With 'Milk', he seems more confident than over, integrating vintage and archival newsreel footage with contemp on-location footage to paint a dizzying real-life evocation of time and place. With this expert facade so fully realized, Van Sant fills it with an established, dedicated cast that really cements the story being told.
Penn won his second Oscar for Harvey and while I was rooting for Rourke at the time, having not seen 'Milk', I now feel the Academy chose the right man despite loving 'The Wrestler'.
Is there another performer who can bring such depth to such disparate roles as 'Dead Man Walking', 'Mystic River' and 'Milk'? I can't picture more different roles than Penn in 'Mystic River' and Penn in 'Milk' but Penn is a marvel here, showing off the vocal tics and mannerisms with a flawless ease.
The film opening sequences start off with Milk becoming comfortable in his homosexual skin and his meet cute with Franco's Scott Smith and the thesping and camera isn't shy to pull in on this immediate attraction. No matter the sexual preference - rather this scene becomes uncomfortable or not - no one can deny the dedication of the thesping on display here.
Emile Hirsh and Diego Luna also do great supporting work as one of Milk's closest activists and as a desperate lover, respectively with Josh Brolin's nominated Supporting Actor getting the Silver for injecting an enormous amount of conflict and nuance into a character that doesn't quite get the screen time to be as fully fleshed out as it needs to be.
Van Sant managed to make a highly enjoyable, still artistic, film about a great historical figure that not many people know about; the pic's greatest accomplishment might just be to continue to spread his message.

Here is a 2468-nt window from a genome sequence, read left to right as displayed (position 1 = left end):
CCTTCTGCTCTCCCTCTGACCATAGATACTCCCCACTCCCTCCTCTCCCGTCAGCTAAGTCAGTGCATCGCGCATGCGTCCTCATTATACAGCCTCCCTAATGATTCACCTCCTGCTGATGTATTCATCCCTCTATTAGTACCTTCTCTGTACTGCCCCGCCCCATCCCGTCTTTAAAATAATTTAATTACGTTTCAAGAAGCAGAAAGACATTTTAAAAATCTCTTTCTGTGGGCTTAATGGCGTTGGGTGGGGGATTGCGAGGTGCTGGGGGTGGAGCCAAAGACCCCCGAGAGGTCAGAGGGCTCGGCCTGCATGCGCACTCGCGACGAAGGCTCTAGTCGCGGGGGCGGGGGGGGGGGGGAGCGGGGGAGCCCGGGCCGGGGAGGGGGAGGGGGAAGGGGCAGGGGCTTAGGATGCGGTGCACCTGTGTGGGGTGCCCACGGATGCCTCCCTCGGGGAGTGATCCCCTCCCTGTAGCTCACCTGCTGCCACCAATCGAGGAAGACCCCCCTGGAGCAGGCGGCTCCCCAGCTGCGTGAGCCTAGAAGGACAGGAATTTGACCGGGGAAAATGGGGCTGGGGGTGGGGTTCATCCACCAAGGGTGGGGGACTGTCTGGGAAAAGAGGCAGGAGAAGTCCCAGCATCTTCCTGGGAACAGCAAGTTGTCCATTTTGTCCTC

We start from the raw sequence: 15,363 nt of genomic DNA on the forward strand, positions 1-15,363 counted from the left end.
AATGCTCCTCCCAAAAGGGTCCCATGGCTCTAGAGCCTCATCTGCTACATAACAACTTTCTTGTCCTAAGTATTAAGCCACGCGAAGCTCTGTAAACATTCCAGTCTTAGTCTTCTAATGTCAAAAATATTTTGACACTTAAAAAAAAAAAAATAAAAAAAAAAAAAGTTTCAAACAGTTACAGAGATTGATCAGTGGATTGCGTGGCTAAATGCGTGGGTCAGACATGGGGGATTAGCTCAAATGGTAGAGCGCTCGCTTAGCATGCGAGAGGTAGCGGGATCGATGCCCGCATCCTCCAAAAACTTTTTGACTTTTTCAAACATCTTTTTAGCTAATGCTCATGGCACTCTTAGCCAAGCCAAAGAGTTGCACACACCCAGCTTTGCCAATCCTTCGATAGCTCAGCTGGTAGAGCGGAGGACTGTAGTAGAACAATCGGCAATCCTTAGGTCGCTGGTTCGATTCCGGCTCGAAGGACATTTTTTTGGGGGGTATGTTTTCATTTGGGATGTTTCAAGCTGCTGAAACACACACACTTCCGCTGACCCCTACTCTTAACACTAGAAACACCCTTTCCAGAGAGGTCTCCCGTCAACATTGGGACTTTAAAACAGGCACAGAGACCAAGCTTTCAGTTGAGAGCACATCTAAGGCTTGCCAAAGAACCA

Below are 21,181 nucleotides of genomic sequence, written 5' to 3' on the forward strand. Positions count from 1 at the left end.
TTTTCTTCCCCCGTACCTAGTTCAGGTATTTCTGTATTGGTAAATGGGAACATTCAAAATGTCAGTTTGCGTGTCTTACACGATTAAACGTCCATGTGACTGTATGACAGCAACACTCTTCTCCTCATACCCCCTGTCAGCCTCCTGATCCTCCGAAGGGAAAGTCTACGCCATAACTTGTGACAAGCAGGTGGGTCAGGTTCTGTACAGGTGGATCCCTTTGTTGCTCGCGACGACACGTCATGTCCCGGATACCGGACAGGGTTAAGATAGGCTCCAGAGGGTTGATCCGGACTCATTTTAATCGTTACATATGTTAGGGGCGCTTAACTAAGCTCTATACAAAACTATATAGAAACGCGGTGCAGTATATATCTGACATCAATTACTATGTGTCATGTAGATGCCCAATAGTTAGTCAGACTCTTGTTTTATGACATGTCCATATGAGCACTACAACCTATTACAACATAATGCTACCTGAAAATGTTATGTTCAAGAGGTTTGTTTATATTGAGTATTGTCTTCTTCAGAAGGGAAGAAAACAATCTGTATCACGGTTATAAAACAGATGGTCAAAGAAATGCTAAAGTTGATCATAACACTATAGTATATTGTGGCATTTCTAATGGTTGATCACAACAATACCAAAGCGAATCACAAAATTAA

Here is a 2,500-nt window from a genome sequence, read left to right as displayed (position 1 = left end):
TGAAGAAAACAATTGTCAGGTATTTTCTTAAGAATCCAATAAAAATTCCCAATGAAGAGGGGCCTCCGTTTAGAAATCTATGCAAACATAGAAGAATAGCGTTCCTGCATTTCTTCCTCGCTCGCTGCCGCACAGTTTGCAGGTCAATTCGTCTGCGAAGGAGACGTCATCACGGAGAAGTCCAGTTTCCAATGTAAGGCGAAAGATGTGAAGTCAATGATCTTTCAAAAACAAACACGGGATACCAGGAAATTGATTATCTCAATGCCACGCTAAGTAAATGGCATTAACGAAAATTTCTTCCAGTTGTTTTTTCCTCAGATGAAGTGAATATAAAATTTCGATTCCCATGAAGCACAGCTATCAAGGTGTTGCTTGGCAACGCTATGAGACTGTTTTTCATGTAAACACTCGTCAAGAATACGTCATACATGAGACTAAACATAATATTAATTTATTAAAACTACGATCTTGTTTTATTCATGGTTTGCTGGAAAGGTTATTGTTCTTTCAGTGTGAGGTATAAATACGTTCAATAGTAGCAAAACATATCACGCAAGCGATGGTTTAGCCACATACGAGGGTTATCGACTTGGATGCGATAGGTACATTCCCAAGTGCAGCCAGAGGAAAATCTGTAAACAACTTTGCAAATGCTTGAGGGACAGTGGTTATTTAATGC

'Milk' is a toughie to judge in high-def as it features an amalgam of newsreel footage, stills and contemp photography meant to gel with the whole seventies aesthetic. The majority of the film looks sufficient with a slight bit of grain but color is intentionally muted and washed out so don't expect any visual fireworks.
A DTS-HD Master Aud track is provided and does a good job presenting clear dialogue and a clean Danny Elfman score.
There's not much here in special features which is surprising as Universal is usually pretty good in this department. This seemed like a film that could have easily taken advantage of their U-Control feature with all the real-life facts and footage that could have been shown.
Well, what we do get is 'Hollywood Comes to San Francisco' a 14-minute making-of with the expected interviews and behind-the-scenes footage, 'Remember Harvey', 13-minutes of interviews with the real-life people that occupied Milk's inner circle; some good stuff here but far too short. 'Marching for Equality' is a quick look at the logistics of filming the demonstration sequences. And that's it. A commentary seems sorely missed here too.
Despite some weak supplements, this Blu-ray is still the best way to check out this great, well-crafted, magnificently-acted pic about a man whose legacy certainly deserves to be better known.
Sometimes you just have to look past the politics and personal beliefs to see the humanity which can be described of anybody, regardless of party and orientation, and this film goes to great lengths to portray that – highly recommended.